Two Penn professors found that the use of machine-learning forecasts at domestic violence arraignments could substantially reduce repeat domestic violence arrests.
Social policy professor Susan B. Sorenson of social policy and criminology and statistics professor Richard Berk looked at 28,646 domestic violence arraignments that led to charges and releases between January 2007 and October 2011. The researchers conducted a two-year follow-up for each case.
Normally, in the United States, after being arrested, suspects are brought before a judge or magistrate in an arraignment, during which the suspect receives a written document with the list of charges. At this arraignment, the judge or magistrate decides whether the suspect can be released to society.
This decision, pursuant to the Bail Reform Act of 1984, is based on the suspect’s risk of flight and the threat posed to public safety.
The study noted that current decisions are based on limited information and inferences, ignoring information about the offender’s behavior. Machine-based learning processes can combine and understand different inputs that may seem irrelevant to humans.
“Machine-learning is a ‘black-box’ statistical technique that basically squeezes all of the information out of data and is able to identify patterns across many more variables than we humans can understand,” Sorenson said.
“There are many parts of the criminal justice system that are using very recently-developed tools, including machine-learning, to predict who is a ‘good risk,’” Sorenson said. “The arraignment process, particularly for domestic violence [cases], has not had that benefit.”
Their study defines domestic violence as an “intimate relationship including dating, or a familial or blood relationship.” Domestic violence is thus not limited to solely intimate partners.
They looked at inputs such as age, gender, prior charges, age at first charge, prior failures to appear and number of instant drug crime counts, among many other inputs.
Sorenson and Berk sought to find a group of offenders who could be released without concern that they would be rearrested for domestic violence.
“Even a few days in jail when incapacitation is not needed can cost an offender his or her job and more generally disrupt a variety of important household functions (e.g., childcare),” the study said.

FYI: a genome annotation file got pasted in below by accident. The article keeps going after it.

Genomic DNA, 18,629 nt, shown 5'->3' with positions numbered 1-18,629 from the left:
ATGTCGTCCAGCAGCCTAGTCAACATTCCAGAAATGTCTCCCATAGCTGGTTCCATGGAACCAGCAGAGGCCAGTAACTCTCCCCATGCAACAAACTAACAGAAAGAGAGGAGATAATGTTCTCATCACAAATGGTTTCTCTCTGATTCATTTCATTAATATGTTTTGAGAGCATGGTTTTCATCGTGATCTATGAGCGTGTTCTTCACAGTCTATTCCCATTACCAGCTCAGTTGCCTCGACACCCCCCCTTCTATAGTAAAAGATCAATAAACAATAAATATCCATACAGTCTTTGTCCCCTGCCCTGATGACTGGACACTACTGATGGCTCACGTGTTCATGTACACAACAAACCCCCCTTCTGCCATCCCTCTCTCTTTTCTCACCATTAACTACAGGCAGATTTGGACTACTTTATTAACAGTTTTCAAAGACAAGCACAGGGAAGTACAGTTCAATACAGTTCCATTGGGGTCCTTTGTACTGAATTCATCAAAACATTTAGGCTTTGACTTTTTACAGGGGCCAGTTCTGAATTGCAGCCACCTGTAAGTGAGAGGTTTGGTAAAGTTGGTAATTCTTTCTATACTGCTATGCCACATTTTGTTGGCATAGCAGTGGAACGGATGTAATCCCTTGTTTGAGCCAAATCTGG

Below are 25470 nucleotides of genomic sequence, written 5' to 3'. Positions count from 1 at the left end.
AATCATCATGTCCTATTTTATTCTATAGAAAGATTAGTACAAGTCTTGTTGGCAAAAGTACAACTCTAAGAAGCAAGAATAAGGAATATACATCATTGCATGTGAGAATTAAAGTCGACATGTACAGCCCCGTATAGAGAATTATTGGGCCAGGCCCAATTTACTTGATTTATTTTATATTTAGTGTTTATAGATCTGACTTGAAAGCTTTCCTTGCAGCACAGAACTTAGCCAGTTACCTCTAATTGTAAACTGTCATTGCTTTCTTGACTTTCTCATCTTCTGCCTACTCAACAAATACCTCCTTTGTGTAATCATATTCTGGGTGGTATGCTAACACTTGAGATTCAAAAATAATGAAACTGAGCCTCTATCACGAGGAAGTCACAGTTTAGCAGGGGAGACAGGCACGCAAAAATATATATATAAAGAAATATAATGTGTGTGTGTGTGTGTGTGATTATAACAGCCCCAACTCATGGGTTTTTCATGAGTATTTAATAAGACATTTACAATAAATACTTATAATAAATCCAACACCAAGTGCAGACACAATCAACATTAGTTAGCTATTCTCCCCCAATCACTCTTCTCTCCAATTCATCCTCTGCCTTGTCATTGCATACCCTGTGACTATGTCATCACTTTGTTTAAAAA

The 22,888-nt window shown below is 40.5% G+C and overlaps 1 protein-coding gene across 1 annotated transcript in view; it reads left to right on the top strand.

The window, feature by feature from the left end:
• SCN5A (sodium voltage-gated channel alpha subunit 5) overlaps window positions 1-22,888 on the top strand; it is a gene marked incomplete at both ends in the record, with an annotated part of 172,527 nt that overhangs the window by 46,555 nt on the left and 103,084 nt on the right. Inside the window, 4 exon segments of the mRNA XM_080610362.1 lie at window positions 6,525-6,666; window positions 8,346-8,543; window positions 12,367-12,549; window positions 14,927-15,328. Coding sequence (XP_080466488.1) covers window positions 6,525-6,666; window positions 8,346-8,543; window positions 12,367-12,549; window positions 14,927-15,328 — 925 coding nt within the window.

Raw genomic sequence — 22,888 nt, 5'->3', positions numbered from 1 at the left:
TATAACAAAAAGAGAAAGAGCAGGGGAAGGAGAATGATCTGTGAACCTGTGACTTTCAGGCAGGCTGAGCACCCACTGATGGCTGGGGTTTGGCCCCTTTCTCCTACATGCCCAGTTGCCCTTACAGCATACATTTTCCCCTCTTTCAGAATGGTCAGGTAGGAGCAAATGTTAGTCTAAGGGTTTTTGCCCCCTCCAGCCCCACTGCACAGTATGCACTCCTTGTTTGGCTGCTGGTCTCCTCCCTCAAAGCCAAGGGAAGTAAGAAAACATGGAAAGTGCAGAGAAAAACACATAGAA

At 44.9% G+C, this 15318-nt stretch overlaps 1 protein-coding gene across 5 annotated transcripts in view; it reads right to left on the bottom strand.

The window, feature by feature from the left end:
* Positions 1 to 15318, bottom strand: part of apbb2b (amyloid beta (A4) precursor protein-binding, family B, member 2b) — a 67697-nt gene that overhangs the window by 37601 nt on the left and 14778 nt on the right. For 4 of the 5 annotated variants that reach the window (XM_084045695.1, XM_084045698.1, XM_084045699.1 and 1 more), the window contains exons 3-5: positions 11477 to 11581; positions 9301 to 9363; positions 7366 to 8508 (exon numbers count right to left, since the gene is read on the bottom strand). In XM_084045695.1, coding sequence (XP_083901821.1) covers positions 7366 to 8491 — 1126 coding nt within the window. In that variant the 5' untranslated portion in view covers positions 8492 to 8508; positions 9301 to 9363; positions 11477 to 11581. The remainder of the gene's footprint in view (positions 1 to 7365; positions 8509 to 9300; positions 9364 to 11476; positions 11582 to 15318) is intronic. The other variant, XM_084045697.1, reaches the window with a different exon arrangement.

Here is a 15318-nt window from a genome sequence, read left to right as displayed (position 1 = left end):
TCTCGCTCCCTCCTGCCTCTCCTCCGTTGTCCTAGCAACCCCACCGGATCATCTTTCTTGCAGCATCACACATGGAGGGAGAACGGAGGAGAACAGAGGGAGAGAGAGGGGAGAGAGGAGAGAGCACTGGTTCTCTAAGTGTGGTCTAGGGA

Sorenson and Berk also found that less than 19 percent of domestic violence offenders are rearrested for new charges during the two-year follow-up period.
According to the study, “about 40 percent of all individuals arraigned for domestic violence can be released with the expectation that only about 1 in 10 will be rearrested for domestic violence.”
The use of machine-learning could reduce the amount of people who are detained without posing a threat to society.
“We don’t want to have people in jail who don’t need to be in jail,” Sorenson said. “It’s hard for them, it’s hard for their families, and it’s also hard for the taxpayers.”
“Another benefit is that you are able to better identify those who are likely to reoffend,” Sorenson added. In domestic violence, “it’s usually a specific suspect ... who assaults another specific individual.”
If the courts employ this machine-based learning with domestic violence cases, they can decrease the risk posed to those specific individuals.
Sorenson also explained that domestic violence cases differed from other crimes. Unlike robbers who can attack different locations, domestic violence offenders often assault the same person. If the court can predict which offenders are likely to assault that same person again, the court can protect the victim.
“What comes next is [that] the court system needs to decide how they’re going to integrate this into their decision-making,” Sorenson said.
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